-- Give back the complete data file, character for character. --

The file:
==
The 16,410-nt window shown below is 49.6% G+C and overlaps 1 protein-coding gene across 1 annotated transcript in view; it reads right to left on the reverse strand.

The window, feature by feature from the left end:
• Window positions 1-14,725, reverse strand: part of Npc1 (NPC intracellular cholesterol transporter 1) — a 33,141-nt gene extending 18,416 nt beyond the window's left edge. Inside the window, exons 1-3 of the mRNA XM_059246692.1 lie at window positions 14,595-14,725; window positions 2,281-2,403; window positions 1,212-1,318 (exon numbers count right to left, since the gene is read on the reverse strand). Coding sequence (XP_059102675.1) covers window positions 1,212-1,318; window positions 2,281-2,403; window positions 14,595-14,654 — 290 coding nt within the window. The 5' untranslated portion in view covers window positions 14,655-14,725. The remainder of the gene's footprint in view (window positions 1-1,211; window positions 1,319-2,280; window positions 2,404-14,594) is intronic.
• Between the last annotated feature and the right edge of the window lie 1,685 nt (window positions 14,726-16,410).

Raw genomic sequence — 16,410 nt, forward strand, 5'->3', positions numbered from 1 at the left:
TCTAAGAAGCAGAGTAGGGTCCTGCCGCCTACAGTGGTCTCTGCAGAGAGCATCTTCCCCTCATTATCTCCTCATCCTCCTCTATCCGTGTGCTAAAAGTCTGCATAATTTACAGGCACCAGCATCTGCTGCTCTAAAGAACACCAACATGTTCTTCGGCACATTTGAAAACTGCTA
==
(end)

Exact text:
The 16,410-nt window shown below is 49.6% G+C and overlaps 1 protein-coding gene across 1 annotated transcript in view; it reads right to left on the reverse strand.

The window, feature by feature from the left end:
• Window positions 1-14,725, reverse strand: part of Npc1 (NPC intracellular cholesterol transporter 1) — a 33,141-nt gene extending 18,416 nt beyond the window's left edge. Inside the window, exons 1-3 of the mRNA XM_059246692.1 lie at window positions 14,595-14,725; window positions 2,281-2,403; window positions 1,212-1,318 (exon numbers count right to left, since the gene is read on the reverse strand). Coding sequence (XP_059102675.1) covers window positions 1,212-1,318; window positions 2,281-2,403; window positions 14,595-14,654 — 290 coding nt within the window. The 5' untranslated portion in view covers window positions 14,655-14,725. The remainder of the gene's footprint in view (window positions 1-1,211; window positions 1,319-2,280; window positions 2,404-14,594) is intronic.
• Between the last annotated feature and the right edge of the window lie 1,685 nt (window positions 14,726-16,410).

Raw genomic sequence — 16,410 nt, forward strand, 5'->3', positions numbered from 1 at the left:
TCTAAGAAGCAGAGTAGGGTCCTGCCGCCTACAGTGGTCTCTGCAGAGAGCATCTTCCCCTCATTATCTCCTCATCCTCCTCTATCCGTGTGCTAAAAGTCTGCATAATTTACAGGCACCAGCATCTGCTGCTCTAAAGAACACCAACATGTTCTTCGGCACATTTGAAAACTGCTA